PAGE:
And this is going to come as good news for a lot of people. You're soon going to be able to use your laptop, your tablet, your Nintendo, all the way from takeoff to landing onboard your next flight, because the FAA has ruled that each airline is soon going to be deciding on whether to let passengers to use portable electronic devices while up in the air and on the ground and in between as well. That's gate-to- gate, folks. But there is still a ban on cell phones. You can only use them in the airplane if they are in airplane mode and not actually using the cell option.

In other news, a baby on the way and a brand new puppy. This was supposed to be one of the happiest times of this expecting mother's life. But a heartfelt video reunion with her husband deployed overseas turned into something terrorizing.

Police say 31-year-old Rachel Pool was video chatting with her husband, who is serving as a soldier overseas, when a fellow soldier back here brutally stabbed her with the camera still rolling, Pool's husband could only witness the attack and sit by helplessly as his wife cried out for help. Our affiliate KFOX has more.


BILL MELUGIN, KFOX REPORTER: El Paso PD says this Fort Bliss soldier, 19-year-old Corey B. Moss came to this home Wednesday night to confront 31-year-old Rachel Pool, who is nine months pregnant, about money he owed her. Police say Pool wasn't home. So Moss broke in through her back door and waited for her to come home.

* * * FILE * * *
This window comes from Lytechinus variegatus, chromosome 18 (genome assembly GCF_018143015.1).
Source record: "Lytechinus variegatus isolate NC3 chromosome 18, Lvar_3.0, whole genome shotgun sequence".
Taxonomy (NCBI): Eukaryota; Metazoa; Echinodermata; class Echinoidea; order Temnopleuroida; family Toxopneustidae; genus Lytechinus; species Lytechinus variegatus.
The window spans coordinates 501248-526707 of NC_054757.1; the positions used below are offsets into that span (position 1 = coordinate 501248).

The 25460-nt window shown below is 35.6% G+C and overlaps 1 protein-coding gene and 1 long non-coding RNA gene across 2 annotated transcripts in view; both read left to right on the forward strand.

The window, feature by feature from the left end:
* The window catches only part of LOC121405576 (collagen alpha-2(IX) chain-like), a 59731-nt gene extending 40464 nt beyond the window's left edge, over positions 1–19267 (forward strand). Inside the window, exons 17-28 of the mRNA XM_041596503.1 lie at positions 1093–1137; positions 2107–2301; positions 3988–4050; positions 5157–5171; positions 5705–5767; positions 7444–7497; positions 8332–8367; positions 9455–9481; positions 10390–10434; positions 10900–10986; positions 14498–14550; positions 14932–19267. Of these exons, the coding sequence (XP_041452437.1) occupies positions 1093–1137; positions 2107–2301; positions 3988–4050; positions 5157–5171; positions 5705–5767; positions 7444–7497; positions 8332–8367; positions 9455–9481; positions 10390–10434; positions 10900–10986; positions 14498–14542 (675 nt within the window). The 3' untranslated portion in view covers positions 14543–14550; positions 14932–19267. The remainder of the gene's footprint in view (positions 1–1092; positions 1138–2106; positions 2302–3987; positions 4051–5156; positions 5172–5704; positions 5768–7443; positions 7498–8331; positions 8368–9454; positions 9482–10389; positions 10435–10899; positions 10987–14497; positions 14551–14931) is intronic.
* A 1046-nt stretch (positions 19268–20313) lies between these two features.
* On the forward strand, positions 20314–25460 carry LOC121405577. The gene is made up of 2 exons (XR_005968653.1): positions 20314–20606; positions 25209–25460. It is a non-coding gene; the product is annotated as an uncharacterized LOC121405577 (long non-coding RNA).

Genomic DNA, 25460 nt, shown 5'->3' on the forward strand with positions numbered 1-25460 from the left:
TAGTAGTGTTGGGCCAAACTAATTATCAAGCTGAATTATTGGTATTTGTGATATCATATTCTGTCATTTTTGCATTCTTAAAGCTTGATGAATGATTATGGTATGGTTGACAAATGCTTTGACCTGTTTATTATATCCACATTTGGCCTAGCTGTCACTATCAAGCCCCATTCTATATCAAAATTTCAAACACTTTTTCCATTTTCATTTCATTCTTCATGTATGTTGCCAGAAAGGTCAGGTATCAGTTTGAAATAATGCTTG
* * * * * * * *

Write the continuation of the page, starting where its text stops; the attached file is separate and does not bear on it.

Pool walked into the kitchen and started face-timing on the phone with her husband, a soldier who neighbors tell me is currently deployed overseas. Police say that's when Moss attacked her from behind with a knife. Pool immediately recognized her attacker and began screaming his name to her husband over the phone who police say could hear everything that was happening.

Police say Moss continued to beat and stabbed her until he finally fled the scene and returned to Fort Bliss. Pool was able to call 911, and when officers arrived, she told them her attacker's name. Moss was later found with the knife, arrested, and reportedly admitted to the entire attack.

Pool suffered several stab wounds and bone fractures, and was last listed in critical condition in need of surgery, though police say her baby is in good condition. Investigators were still on scene today bringing out bags of evidence from the home. And Pool's husband had a steady flow of support from friends on his Facebook page. He made several posts including one asking which hospital his wife was at. And another with a picture of the wife's attacker asking the public to help police find him.

Police charged Moss with criminal attempted murder booked him into the El Paso County jail on a bond of $60,000.


BANFIELD: And again our thanks to KFOX for filing that report. We'll keep you updated on this story, and our thoughts go out to this family. Also our thanks to Bill Melugin from that affiliate for filing the report for us. Just unbelievable what that soldier is going through and his wife.

By the way, I've just got breaking news that I'm coming into contact with here. And apparently that soldier has returned home. He has been brought home to be reunited with his wife as she recovers. I'm going to keep a look on this breaking news file and make sure I update you throughout the program as to what's transpiring in this case. That's one bit of silver lining that he's been able to come home after this ordeal.

Switching gears here. Controversial police technique, you've heard about it. It's called stop and frisk. It's also called racist, it's called a bunch of other things as well, but you can call it almost in effect yet again because it's coming back possibly to the streets of New York City, and it all has to do with judges and how they don't see eye to eye. I'm going to explain in a moment.